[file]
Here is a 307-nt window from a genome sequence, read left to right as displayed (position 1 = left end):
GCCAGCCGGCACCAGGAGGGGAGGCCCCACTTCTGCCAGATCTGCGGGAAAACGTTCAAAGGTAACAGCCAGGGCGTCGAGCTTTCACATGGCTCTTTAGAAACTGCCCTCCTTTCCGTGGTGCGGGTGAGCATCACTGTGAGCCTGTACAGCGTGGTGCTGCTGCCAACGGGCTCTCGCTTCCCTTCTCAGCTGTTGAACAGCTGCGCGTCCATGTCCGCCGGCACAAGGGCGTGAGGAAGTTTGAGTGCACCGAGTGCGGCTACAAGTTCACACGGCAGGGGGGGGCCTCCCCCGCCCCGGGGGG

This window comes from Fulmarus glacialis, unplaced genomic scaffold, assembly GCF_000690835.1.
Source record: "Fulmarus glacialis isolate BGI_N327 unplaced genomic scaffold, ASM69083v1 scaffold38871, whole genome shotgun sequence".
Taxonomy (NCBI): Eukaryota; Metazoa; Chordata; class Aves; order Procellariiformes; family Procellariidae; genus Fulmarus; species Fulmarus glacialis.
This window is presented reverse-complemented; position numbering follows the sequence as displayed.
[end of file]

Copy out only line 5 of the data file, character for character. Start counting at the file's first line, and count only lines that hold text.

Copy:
Taxonomy (NCBI): Eukaryota; Metazoa; Chordata; class Aves; order Procellariiformes; family Procellariidae; genus Fulmarus; species Fulmarus glacialis.